You would have known that teams were on a hiding to nothing depending on the objects they had picked up, and also that there is a lot of downtime between rooms. Did the cast and yourself ever find it quite difficult to hide the fact that they were about to die from unsuspecting teams?
No this wasn’t a problem, but we’d sometimes let them do a few extra chambers, just to fatten out their adventures. We’d also curtail them as well. Also (and as we knew they were going to die and deservedly in the level), we sometimes engineered a more interesting death for them. This was similar to the slow teams we didn’t want to starve. That’s why some teams carrying the wrong objects, sometimes died even before they got to the point when they needed the correct one.
Can you remember back in series two, there was a character called Mildread who used to pretend to be one of the advisors and lure the dungeoneer towards her cooking pot. How did you do this? Did you record one of the advisors before the room and then just play it in?
Each new dungeoneer got a 5-10 minute practise session before Game ON. Sometimes when we knew imposters were to be used in the scenario, we sneakily recorded the dungeoneer and played him back into his own scene later. Sometimes we used one of the Goblins (very small dancers) in a spare helmet and roughly the same dress code.
Along similarish lines, in series three there were certain items and spells that replaced the dungeoneer with another character, like a star or a samurai, and swap back at will. We can’t work out how it was done, so how was it done?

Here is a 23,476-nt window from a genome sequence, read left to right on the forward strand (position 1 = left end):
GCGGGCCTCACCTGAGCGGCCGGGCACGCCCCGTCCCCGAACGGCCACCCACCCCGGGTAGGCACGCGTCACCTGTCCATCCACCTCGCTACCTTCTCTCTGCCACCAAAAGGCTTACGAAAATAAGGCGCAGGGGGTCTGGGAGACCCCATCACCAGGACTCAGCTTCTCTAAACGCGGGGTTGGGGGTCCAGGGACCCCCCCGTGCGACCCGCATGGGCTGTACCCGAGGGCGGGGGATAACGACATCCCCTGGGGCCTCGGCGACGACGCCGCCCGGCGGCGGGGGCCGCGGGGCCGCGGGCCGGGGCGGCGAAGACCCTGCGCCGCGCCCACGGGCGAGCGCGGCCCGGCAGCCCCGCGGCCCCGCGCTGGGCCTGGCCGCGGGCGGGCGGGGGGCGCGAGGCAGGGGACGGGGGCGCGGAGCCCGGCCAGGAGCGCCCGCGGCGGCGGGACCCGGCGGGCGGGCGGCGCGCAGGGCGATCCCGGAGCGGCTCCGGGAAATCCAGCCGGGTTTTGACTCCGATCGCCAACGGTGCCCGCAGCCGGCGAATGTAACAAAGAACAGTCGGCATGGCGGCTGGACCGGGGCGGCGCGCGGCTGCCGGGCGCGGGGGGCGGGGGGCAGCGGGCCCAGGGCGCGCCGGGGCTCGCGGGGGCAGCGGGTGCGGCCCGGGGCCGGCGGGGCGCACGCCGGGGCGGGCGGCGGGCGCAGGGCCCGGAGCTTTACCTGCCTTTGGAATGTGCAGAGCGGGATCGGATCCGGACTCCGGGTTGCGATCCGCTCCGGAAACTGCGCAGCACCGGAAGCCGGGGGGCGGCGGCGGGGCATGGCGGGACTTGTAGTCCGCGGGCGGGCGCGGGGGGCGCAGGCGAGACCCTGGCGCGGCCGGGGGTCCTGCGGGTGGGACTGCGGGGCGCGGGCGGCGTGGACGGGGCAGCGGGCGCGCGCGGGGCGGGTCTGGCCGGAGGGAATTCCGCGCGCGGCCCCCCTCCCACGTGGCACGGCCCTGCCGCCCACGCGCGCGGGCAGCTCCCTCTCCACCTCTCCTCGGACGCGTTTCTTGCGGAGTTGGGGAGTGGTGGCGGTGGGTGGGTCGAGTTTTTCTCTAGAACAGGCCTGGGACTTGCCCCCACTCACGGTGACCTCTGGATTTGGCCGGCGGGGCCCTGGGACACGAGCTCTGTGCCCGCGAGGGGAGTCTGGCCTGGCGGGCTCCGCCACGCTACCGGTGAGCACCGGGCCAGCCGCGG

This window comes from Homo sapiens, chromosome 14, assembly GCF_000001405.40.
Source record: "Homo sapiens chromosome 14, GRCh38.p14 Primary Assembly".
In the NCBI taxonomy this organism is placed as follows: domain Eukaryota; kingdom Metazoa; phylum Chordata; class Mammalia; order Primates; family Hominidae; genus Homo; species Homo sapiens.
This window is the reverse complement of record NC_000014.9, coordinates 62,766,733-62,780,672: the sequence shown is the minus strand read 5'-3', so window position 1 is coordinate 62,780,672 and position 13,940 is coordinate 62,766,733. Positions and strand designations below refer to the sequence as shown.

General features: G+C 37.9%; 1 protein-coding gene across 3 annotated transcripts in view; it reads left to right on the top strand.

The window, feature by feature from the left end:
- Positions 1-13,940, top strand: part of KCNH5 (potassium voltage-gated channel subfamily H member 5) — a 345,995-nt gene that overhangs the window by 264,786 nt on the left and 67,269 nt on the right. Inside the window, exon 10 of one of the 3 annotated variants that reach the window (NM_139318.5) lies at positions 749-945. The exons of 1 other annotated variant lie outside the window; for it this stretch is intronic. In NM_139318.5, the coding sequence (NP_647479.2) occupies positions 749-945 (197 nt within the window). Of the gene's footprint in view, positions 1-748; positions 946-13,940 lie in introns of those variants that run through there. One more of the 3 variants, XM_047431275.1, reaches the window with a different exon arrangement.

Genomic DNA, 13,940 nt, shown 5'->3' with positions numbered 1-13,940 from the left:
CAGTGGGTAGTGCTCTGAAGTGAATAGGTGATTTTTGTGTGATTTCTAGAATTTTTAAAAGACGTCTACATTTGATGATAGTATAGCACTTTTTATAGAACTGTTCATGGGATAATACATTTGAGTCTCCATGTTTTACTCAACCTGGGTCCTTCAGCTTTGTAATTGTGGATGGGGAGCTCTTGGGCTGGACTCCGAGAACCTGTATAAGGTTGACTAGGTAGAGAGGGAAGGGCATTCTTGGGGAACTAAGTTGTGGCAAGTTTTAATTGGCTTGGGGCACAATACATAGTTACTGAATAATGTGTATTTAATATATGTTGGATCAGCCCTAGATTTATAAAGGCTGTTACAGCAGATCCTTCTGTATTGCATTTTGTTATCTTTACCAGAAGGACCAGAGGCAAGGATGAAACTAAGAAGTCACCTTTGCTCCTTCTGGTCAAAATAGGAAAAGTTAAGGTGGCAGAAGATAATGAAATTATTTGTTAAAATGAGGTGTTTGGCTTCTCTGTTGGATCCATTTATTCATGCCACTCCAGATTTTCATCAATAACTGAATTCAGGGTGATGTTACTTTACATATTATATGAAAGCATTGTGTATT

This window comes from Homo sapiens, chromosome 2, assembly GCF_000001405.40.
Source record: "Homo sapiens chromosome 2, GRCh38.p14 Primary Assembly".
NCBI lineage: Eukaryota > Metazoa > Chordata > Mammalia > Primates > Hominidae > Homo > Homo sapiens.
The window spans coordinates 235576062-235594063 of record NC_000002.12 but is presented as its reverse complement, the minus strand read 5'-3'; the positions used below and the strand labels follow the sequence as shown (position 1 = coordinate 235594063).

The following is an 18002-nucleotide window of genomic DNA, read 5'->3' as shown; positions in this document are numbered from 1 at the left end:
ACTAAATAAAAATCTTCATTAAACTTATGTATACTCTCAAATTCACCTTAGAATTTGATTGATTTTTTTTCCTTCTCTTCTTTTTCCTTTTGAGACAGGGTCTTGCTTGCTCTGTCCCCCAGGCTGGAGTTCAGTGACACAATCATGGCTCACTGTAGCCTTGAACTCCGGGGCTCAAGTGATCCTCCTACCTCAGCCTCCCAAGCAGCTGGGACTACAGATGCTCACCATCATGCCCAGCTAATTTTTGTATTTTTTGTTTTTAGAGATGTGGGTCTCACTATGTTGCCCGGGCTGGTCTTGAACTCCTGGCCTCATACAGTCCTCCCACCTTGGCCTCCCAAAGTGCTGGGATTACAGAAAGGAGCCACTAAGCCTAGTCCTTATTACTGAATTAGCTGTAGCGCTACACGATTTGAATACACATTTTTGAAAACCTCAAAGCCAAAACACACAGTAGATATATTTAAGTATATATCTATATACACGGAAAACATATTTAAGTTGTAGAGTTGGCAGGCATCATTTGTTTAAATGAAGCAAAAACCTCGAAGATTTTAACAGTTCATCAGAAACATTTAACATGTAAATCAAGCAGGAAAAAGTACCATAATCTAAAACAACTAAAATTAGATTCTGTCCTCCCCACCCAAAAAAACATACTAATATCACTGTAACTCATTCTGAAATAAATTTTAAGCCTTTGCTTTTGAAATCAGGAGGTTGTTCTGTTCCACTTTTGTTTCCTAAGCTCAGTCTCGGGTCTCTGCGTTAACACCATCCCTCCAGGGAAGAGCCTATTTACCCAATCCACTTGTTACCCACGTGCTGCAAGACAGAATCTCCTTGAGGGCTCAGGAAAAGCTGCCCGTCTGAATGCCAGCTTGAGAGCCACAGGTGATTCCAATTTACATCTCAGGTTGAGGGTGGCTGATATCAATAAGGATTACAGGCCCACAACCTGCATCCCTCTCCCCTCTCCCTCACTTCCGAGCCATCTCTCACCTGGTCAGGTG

You have to remember there were two blue dungeon sets side-by side, hust like two open ended shoe-boxes, but joined. We needed this for size distortion (giants, monsters, etc) To replace characters by spellcasting, all we had to do was cut between Void 1 and Void 2. Everything was on tap.
Moving on to more adventury series four, you say that you were no fan of the eyeshield. What was the dungeoneer doing when the advisors and team were looking through the eye-shield? Did you have to tell teams that there was no point asking them to “move left/right” and “hurry up” because it was a pre-recorded piece of film?
No we didn’t tell them anything like that, because it would have destroyed the suspension of belief. Very often the advisers did call out stop, go left, etc. But we just ignored them; and then edited down the sound track and shortened the linear walking sequence to make sense.
In series three you had computerised dwarf tunnels. In series six you had actual real tunnels. These seemed quite claustrophobic, were they built especially for the show or did you just dress up some of the corridors in the studio complex?
The dwarf tunnels were built specially for the show of fibre glass sections, Each about 15 feet long. The trouble is we could’nt put lights inside or we’d see them, so the GRP was semi transparent and lit from the outside. This really didn’t work for me because it didn’t look very atmospheric. We meant to try a smoke gun in them, but were worried about choking the dungeoneer!
Playing out over the credits of many episodes of series four seems to be some sort of tech demo, ending with the word “knightmare” flying out of a castle, in the same font that was used in the later title sequence. Was this therefore meant as a prototype for a new title sequence?
I don’t think so.
In later series the dungeoneer was given a new helmet, and with it the ability to see with certain spells. How did that work? Was it as simple as screens within the helmet?
We did expereiment with a VR style HUD (head up display) inside the helmet, but it was too fiddly and not very successful.
Your final innovation was Reach. That was just a man controlling a crosshair with a mouse wasn’t it?